Gay R&B Vocalist Rahsaan Patterson Applauds ‘Courageous’ Frank Ocean
As the debate rages on whether or not Frank Ocean truly came out as gay, bisexual or was just detailing his personal memories of falling in love with a male friend four years ago, the fallout has truly been surreal. Before the buzz-heavy R&B vocalist posted a July 4 letter addressing rumors of his sexuality, Ocean tweeted of his conversation-igniting revelation, “my hope is that the babies born these days will inherit less of the bullshit than we did I figured it’d be good to clarify.”
Rahsaan Patterson can more than identify with Frank Ocean. The veteran R&B singer—who scored a top 50 Billboard album and strong radio airplay in 1997 with his self-titled debut—was one of the first African-American soul artists to come out officially as gay during a 2007 interview with BET.com. For Patterson, Ocean’s statement represents a big moment. “I thought Frank coming out was bold; I thought it was courageous,” Patterson tells VIBE. “Particularly since he reps more of the hip-hop realm I found it even more courageous because that’s an area that a lot of folks that support hip-hop and the lifestyle of hip-hop don’t like to really confront and address. Kudos to him.”
Reactions within the R&B/hip-hop community to Ocean’s public statement have been surprisingly on the positive side (Solange Knowles tweeted “I salute you, brave soul. Independence Day” and veteran Queens rhymer Cormega offered, “Frank Ocean is more honest than the average industry person!”). Still, amongst the general African-American music buying public Ocean’s announcement has been a hard pill to swallow (derogatory comments like “Frank Ocean is gay. It’s been confirmed…So no more listening to him” have been omnipresent on the Web).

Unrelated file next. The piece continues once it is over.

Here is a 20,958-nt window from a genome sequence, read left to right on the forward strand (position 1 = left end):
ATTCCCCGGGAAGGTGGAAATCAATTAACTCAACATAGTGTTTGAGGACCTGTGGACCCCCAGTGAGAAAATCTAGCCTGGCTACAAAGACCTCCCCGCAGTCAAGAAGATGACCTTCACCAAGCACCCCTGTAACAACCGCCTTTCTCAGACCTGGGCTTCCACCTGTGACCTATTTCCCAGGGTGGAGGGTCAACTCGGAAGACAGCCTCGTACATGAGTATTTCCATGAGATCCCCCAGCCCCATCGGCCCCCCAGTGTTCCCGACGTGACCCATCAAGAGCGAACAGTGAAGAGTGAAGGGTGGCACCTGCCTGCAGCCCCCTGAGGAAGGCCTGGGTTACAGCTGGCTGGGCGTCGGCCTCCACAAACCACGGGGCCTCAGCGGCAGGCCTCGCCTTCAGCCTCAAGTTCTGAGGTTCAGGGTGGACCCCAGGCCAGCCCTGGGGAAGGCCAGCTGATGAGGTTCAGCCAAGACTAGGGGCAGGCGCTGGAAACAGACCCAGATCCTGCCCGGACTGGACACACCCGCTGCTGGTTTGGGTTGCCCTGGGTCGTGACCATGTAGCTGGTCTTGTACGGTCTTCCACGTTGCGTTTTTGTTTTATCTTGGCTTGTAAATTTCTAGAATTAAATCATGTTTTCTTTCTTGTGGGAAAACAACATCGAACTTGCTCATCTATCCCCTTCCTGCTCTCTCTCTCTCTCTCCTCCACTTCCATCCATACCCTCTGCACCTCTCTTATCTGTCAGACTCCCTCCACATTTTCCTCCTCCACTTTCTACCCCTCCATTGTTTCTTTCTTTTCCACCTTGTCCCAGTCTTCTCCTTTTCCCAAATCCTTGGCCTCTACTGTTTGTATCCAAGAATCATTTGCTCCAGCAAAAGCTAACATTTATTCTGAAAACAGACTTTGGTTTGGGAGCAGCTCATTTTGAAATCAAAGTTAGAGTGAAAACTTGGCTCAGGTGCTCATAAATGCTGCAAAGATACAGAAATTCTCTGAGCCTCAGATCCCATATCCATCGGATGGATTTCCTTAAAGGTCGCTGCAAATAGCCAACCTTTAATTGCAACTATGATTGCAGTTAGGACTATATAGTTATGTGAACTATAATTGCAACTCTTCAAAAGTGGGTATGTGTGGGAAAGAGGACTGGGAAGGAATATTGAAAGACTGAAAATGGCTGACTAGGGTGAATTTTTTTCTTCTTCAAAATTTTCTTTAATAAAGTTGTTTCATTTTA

Historically, African-American musicians have rarely been upfront about their sexuality. For every Sylvester (the flamboyant disco icon never tried to hide the fact that he was gay) there is a Luther Vandross (the legendary vocalist reportedly kept his homosexuality a secret until his 2005 death). And in the overtly masculine world of hip-hop, homosexuality is viewed as a death knell; the sort of news that can literally derail a career. On the flipside, white pop and rock acts like David Bowie, Elton John, and Melissa Eldridge have experienced a more positive acceptance after coming out. It’s a dichotomy that bothers Patterson.
“Look at that compared to white music artists or even white actors who come out,” he says. “When they come out [as gay] they are applauded, not that they don’t suffer a bit in terms of press and people who may have an issue of their sexuality. But ultimately, them stepping into who they really are propels them in positive ways. It opens up their lives. I think a lot of times we are all so insecure with our personal things as black folks that we deny ourselves that right to be who we are. We forget that when you stand within your true light the world opens up for you.”
As for advice for Ocean on how to handle the whirlwind that currently surrounds him, Patterson says the singer is so far on the right path. “Clearly, Frank Ocean is a strong cat,” Patterson says. “Clearly he’s an artist and a person who has come to terms with who he is. But I will say there is a lot that comes with exposing that truth. He has come to terms with taking on the repercussions with exposing himself in that manner. We just have to continue to be strong.”
Patterson, who released his fifth studio album Bleuphoria in 2011, is currently promoting his latest single “Crazy (Baby),” which features Faith Evans and Shanice. “I’m working that til the wheels fall off,” he laughs. And I’m preparing to start recording a new album. I’m focusing on my craft and making sure that I’m true to myself.”—Keith Murphy